The Rising Trend of Lab Jobs

There are many industries in the nation that have seen significant growth over the past decade. The medical and biotech laboratory industry is no exception to this trend; it’s expanding in spite of the economy’s slow recovery. On the surface, this sounds like a promising field to look into if you’re a millennial graduate, but it isn’t necessarily that straightforward.

Before diving into to the biomedical field, you’ll need to understand what you’re getting into—and we don’t just mean how to use fume hoods or where you’ll be in 10 years’ time.

Stats and Facts

According to the Bureau of Labor Statistics, the medical and clinical laboratory technician field’s growth of open positions will increase by 16 percent over the next 10 years. Salary amounts start at $35,000 per year and increase to as much as triple this rate, but the median is $51,000.

The minimum requirements for most lab positions aren’t all that robust, though more experience will ensure better success at interviews. Expect to possess a two-year associate’s degree with some work-related experience to get the job.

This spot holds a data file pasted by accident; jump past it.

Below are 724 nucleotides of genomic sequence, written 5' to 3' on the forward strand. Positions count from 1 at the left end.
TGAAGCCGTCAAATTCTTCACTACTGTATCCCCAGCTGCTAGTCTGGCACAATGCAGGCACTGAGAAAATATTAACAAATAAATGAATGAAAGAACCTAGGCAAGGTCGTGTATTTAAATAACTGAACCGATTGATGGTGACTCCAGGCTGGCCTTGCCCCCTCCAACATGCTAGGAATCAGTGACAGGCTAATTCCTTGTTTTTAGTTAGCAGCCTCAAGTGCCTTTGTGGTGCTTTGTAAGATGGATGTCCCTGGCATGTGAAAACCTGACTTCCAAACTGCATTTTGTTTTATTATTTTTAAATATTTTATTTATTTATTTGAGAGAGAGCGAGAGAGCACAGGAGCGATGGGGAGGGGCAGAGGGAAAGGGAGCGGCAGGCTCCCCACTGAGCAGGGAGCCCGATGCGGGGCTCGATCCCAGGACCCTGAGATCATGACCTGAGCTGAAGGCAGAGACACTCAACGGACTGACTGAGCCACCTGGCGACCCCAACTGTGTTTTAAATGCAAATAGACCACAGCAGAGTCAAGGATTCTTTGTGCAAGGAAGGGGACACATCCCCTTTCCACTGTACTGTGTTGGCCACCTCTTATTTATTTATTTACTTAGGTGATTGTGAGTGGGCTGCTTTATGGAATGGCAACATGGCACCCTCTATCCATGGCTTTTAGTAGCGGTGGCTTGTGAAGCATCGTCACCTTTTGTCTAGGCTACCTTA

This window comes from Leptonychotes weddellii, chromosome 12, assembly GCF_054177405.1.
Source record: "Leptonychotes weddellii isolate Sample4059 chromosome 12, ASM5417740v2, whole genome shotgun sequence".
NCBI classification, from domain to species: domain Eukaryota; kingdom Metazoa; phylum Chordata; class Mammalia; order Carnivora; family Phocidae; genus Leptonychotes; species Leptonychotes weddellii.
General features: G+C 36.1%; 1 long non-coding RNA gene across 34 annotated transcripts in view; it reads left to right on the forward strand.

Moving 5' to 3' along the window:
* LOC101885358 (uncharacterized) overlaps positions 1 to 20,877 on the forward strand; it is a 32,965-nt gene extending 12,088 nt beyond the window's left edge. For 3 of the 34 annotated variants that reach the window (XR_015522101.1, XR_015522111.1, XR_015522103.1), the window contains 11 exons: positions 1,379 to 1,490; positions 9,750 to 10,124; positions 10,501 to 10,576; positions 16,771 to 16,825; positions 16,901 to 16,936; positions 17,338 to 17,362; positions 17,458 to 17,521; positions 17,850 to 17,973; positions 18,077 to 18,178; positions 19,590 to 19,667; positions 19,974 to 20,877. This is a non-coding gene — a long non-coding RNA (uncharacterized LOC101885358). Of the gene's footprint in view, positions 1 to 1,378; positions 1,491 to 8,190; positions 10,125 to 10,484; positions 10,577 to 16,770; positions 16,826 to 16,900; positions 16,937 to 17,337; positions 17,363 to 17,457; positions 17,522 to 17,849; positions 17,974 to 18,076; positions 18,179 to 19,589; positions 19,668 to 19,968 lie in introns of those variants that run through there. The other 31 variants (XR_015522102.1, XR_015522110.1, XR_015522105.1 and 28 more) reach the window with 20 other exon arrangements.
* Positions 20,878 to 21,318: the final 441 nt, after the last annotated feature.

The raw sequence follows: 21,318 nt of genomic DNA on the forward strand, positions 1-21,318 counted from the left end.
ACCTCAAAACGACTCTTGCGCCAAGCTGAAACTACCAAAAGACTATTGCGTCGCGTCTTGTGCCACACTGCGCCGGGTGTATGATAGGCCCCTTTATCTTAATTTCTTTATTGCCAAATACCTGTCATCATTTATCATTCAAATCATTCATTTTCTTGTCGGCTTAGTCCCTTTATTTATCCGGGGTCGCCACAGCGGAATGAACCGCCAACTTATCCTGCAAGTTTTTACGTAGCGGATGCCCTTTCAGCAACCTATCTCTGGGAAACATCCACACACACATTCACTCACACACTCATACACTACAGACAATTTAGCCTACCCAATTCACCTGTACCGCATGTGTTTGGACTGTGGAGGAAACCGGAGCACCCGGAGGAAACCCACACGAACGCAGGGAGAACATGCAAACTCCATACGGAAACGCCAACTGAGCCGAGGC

There is, in fact, a rising demand for diagnosing the aging population that will sustain the growth of the industry in the near future. Choosing to pursue a career in this field could very well provide you with a life-long job you love as long as you go about it the right way.

Mass Retiring and Aging Baby Boomers

Lab job work will benefit from aging baby boomers directly. The loss of older and experienced laboratory technicians who will most likely retire in the next five years will significantly increase available positions.

Around 20 percent of experienced lab techs in nearly every medical field fall under or close to the baby boomer generation. This rapid loss of senior workplace experience will hurt the knowledge base of the current bulk of laboratory technicians somewhat, but this is balanced by the increase in available jobs.

Unfortunately, this knowledge is difficult to replace. Labs will need to work harder than ever to train newer techs on the job, and techs will need to rely more on their previous education to acclimatize to newer standards.

Schools Lack Training Programs

If only the solution was to just rely on formal education to fill in the gaps of workplace experience. Unfortunately, heavy cuts to laboratory training programs at colleges across the country are resulting in less actual lab time in school.